Do Not Disturb: Officer Not Included
Know Your Rights: Contesting the Charge of Disorderly Conduct — You Must Have Disturbed More Than Just Your Arresting Officer
Disturbing the peace and disorderly conduct is among the most common type of criminal cases to come before the courts. This statutory offense is found at Md. Ann. Code § 10-201, “Disturbing the public peace and disorderly conduct.” In short, the offense includes acting disorderly in public, disobeying the lawful order of a police officer, or generally disturbing the peace of others. (A more detailed breakdown of the elements of disorderly conduct is available HERE.
It is important to note that real defenses are available to contest the charge of disorderly conduct. Notice the actual language of the offense: “disturbing the public peace.”This means that some member of the general public must have had his or her peace disturbed. Notably, this can’t simply be the arresting officer.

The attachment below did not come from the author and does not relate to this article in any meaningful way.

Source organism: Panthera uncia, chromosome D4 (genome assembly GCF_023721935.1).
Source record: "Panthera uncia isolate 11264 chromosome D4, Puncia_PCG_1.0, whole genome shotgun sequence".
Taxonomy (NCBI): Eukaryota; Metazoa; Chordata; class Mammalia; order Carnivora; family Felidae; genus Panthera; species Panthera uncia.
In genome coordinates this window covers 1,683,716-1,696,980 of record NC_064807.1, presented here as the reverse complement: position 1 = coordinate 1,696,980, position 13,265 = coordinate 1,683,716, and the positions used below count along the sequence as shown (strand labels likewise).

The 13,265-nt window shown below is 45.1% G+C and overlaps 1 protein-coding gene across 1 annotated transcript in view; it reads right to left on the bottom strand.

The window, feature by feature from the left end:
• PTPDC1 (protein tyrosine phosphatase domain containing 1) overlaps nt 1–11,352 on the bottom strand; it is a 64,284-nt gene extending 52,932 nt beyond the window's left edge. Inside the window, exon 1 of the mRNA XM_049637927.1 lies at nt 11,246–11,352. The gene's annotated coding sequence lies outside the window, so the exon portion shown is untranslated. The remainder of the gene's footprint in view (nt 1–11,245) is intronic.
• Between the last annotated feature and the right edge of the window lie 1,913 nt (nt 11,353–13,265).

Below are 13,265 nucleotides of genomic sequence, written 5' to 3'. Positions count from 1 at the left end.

Remember, it is the burden of the State to prove its case. What this means is that a viable defense will demand that the State identify a witness that is able and willing to testify, under oath, that his or her peace was disturbed by an individual’s disorderly conduct.
In Maryland, this standard was set out in a case before the Court of Special Appeals. See In re Nawrocki, 15 Md.App. 252, (1972). In that case, the Court wrote that “disorderly conduct…requires the actual presence of other persons who ‘may witness’ the conduct…and who ‘may be disturbed or provoked to resentment thereby.’ ” The Court recognized that disorderly conduct was an offense against the peace of the public, not just a charge that could be levied on a police officer’s discretion alone.
Finally, keep in mind two things: 1) like all criminal cases, the State must prove its case beyond a reasonable doubt, and 2) the statute requires that the public peace be disturbed, requiring more than just the judgment of the police officer. Speaking with me can help you get these issues sorted out and help provide you a defense to the charge of disorderly conduct.
Fred Antenberg is an attorney Howard County Criminal Defense Attorney in Columbia, Maryland that handles criminal defense matters in Howard County, Maryland and surrounding counties. CONTACT Fred for your FREE CONSULTATION at 410-730-4404.
Md. Ann. Code § 10-201
In re Nawrocki, 15 Md.App. 252, (1972).